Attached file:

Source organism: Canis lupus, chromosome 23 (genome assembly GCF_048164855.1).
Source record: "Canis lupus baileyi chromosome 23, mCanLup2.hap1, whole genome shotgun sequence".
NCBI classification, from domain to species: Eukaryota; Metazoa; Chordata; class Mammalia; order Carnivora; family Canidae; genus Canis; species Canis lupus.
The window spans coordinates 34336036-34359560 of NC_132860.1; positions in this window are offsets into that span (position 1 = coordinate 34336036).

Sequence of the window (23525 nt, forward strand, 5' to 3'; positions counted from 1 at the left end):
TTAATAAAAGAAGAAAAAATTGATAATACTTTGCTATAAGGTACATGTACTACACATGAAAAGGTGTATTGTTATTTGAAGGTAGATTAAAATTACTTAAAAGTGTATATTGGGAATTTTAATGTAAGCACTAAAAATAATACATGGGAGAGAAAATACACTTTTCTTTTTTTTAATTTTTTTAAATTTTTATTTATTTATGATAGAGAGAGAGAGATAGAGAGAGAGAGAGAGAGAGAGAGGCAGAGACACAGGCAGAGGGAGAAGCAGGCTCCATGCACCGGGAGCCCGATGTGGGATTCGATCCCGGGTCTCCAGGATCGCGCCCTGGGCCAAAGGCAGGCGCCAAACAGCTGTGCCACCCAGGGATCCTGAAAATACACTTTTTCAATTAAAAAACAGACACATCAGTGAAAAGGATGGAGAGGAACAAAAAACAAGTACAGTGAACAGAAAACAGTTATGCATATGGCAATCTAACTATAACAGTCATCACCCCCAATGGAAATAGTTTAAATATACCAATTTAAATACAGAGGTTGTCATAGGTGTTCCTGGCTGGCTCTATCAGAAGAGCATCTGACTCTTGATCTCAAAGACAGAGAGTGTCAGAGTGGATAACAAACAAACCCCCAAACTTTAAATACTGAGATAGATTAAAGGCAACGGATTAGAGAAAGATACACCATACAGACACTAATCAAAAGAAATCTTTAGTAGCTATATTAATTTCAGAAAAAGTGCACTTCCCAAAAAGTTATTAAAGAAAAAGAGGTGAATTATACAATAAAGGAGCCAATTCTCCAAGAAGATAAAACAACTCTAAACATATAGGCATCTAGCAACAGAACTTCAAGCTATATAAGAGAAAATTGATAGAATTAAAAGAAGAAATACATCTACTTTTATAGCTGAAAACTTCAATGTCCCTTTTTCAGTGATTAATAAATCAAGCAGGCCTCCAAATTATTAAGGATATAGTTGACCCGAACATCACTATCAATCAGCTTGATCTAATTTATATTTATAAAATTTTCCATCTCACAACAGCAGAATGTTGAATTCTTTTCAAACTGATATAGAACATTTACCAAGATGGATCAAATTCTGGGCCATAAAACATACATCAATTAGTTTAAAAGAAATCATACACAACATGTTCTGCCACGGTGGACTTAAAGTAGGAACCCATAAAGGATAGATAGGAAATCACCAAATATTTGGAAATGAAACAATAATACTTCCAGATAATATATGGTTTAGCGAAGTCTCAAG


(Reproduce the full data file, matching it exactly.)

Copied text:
Source organism: Canis lupus, chromosome 23 (genome assembly GCF_048164855.1).
Source record: "Canis lupus baileyi chromosome 23, mCanLup2.hap1, whole genome shotgun sequence".
NCBI classification, from domain to species: Eukaryota; Metazoa; Chordata; class Mammalia; order Carnivora; family Canidae; genus Canis; species Canis lupus.
The window spans coordinates 34336036-34359560 of NC_132860.1; positions in this window are offsets into that span (position 1 = coordinate 34336036).

Sequence of the window (23525 nt, forward strand, 5' to 3'; positions counted from 1 at the left end):
TTAATAAAAGAAGAAAAAATTGATAATACTTTGCTATAAGGTACATGTACTACACATGAAAAGGTGTATTGTTATTTGAAGGTAGATTAAAATTACTTAAAAGTGTATATTGGGAATTTTAATGTAAGCACTAAAAATAATACATGGGAGAGAAAATACACTTTTCTTTTTTTTAATTTTTTTAAATTTTTATTTATTTATGATAGAGAGAGAGAGATAGAGAGAGAGAGAGAGAGAGAGAGGCAGAGACACAGGCAGAGGGAGAAGCAGGCTCCATGCACCGGGAGCCCGATGTGGGATTCGATCCCGGGTCTCCAGGATCGCGCCCTGGGCCAAAGGCAGGCGCCAAACAGCTGTGCCACCCAGGGATCCTGAAAATACACTTTTTCAATTAAAAAACAGACACATCAGTGAAAAGGATGGAGAGGAACAAAAAACAAGTACAGTGAACAGAAAACAGTTATGCATATGGCAATCTAACTATAACAGTCATCACCCCCAATGGAAATAGTTTAAATATACCAATTTAAATACAGAGGTTGTCATAGGTGTTCCTGGCTGGCTCTATCAGAAGAGCATCTGACTCTTGATCTCAAAGACAGAGAGTGTCAGAGTGGATAACAAACAAACCCCCAAACTTTAAATACTGAGATAGATTAAAGGCAACGGATTAGAGAAAGATACACCATACAGACACTAATCAAAAGAAATCTTTAGTAGCTATATTAATTTCAGAAAAAGTGCACTTCCCAAAAAGTTATTAAAGAAAAAGAGGTGAATTATACAATAAAGGAGCCAATTCTCCAAGAAGATAAAACAACTCTAAACATATAGGCATCTAGCAACAGAACTTCAAGCTATATAAGAGAAAATTGATAGAATTAAAAGAAGAAATACATCTACTTTTATAGCTGAAAACTTCAATGTCCCTTTTTCAGTGATTAATAAATCAAGCAGGCCTCCAAATTATTAAGGATATAGTTGACCCGAACATCACTATCAATCAGCTTGATCTAATTTATATTTATAAAATTTTCCATCTCACAACAGCAGAATGTTGAATTCTTTTCAAACTGATATAGAACATTTACCAAGATGGATCAAATTCTGGGCCATAAAACATACATCAATTAGTTTAAAAGAAATCATACACAACATGTTCTGCCACGGTGGACTTAAAGTAGGAACCCATAAAGGATAGATAGGAAATCACCAAATATTTGGAAATGAAACAATAATACTTCCAGATAATATATGGTTTAGCGAAGTCTCAAG